The final (optional) step is conversion to JPG.  You may only need to do that for images you want to share (via the web or prints).

Personally, I use Aperture for triage, DxO for global adjustments (exposure, corrections, etc.) and RAW conversion, and Photoshop CS5 for selective editing, and back to Aperture for library organization.  It's a somewhat complex workflow, to be honest, but it gives me the results I want.
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Mt Spokane Photography

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Re: How much time do you spend on processing your photos?
« Reply #4 on: August 01, 2011, 03:38:40 PM »
I used to take that many pictures...

How many of those 2000 photos would you be willing to print large and hang in your home? How many of those do you think would sell if you tried to sell them?

I started taking photography more seriously and thinking before I shoot. It resulted in far fewer shots which out of those I still rate them and then really edit the good ones. I do it all in Lightroom because it is nondestructive and super fast.

For photos that I really consider snapshots more than anything else I just adjust exposure, maybe white balance, set the black and white points, maybe a little contrast adjustment via tone curve and I'm done. It takes under a minute. If I am editing a photo that I might post online, or print, etc. I will spend significantly more time per image.

If you can control the lighting and/or dynamic range of the scene then your post processing time drops dramatically too. I only have one strobe, but if I decide to use it, you better believe my exposure is spot on and my post processing will be measured in seconds (as long as no retouching is needed).

Like I said I rate my pics first and start editing the best ones first... There's also no real reason to edit the photos that you don't plan on doing anything with except saving them to look at later.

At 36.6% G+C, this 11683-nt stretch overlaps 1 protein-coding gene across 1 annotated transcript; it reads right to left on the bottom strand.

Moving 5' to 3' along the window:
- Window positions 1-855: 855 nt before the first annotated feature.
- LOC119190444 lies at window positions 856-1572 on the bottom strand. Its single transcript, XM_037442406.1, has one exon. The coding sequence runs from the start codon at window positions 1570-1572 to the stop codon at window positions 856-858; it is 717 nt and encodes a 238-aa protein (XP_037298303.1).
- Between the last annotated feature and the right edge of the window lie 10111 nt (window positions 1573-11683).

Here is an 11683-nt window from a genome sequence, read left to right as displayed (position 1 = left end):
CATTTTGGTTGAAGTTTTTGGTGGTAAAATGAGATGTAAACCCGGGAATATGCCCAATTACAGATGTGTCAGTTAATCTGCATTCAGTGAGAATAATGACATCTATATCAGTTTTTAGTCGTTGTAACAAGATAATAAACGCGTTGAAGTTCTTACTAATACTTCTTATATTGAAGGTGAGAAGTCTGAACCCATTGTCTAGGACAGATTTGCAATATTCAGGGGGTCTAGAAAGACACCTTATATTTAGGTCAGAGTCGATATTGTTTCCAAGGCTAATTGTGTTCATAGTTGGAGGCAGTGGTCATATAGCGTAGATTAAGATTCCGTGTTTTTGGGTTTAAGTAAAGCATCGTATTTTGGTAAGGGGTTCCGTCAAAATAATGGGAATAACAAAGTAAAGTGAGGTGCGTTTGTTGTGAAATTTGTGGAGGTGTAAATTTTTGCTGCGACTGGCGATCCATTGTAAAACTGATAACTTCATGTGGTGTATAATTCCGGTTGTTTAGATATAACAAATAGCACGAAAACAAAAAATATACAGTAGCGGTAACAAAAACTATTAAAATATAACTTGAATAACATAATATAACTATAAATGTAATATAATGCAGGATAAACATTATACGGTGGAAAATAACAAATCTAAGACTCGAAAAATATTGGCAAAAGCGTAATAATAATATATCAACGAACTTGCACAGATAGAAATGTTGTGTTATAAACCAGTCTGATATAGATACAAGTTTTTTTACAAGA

Yes, indeed, rate them first!  I usually reduce the number to 30% on my first cut and work a little more on them before reducing them further.  i typically produce albums for local theater events for the cast, and may include 100-130 images as finally selected by the director from a group of 300-500 images I've processed.

I have it down now to spending only about 3 or 4 hours for the first cut, and then about 16 hours for editing the remaining images.  It only takes a hour or two to prepare the album once the images are selected.

I was going to attach a pdf copy, but its 57mb, and reducing it further would make it look pretty awful.

motorhead

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Re: How much time do you spend on processing your photos?
« Reply #5 on: August 01, 2011, 03:43:45 PM »
I probably tend to spend between 15 minutes and 30 minutes per image for those that I consider are worth processing. However I have spend many hours on a few very special shots. These tend to be images that need extremely careful, subtle "massaging" to draw out the best.

I certainly don't process all my RAW images, only those that I believe deserve the effort.  But I enjoy the time I spend doing all this and certainly don't consider it work. Each image is processed entirely on it's own merits. with no bulk processing. 

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Re: How much time do you spend on processing your photos?
« Reply #6 on: August 01, 2011, 04:02:54 PM »
As you can see from the posters above, there is no absolute right method or wrong method.  We all have developed a methodology that meets our needs and we are, at least reasonably satisfied with. 

If you are producing images for large prints, spending a considerable amount of time per image will be required.  If you are going to print at 4X6, less time will be needed.  Internet photos will be a case by case decision, it can be difficult to make a low resolution image on the internet really pop.

I typically make one large print of the entire cast that is a panorama like format about 40 inches long and 17 inches high.  The students sign the margins and present it to the teacher / director.  A few prints are 8X10, and the other 100 plus are about 3.5 X 5 (4 to a 8.5 X 11 page).  The biggest difficulty is getting colors to print right with a laser printer so that the images pop and look photographic.  The cost of printing all the albums on 34 pages of photo paper are far to expensive for the students who perform in the theater events to afford.

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Re: How much time do you spend on processing your photos?
« Reply #6 on: August 01, 2011, 04:02:54 PM »

unfocused

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Re: How much time do you spend on processing your photos?
« Reply #7 on: August 01, 2011, 04:45:19 PM »
I'll try not to repeat too much of what others have said, but also try to answer your specific question.

Quote
What would you realistically do for a batch of 2000 personal travel/holiday photos which would include a mixture of indoors/outdoors, people/landscape/architecture, all shot in RAW?

First, I think about what pictures I have and mentally divide them into two categories. Category one I'll call "friends and family" and category two I'll call "portfolio."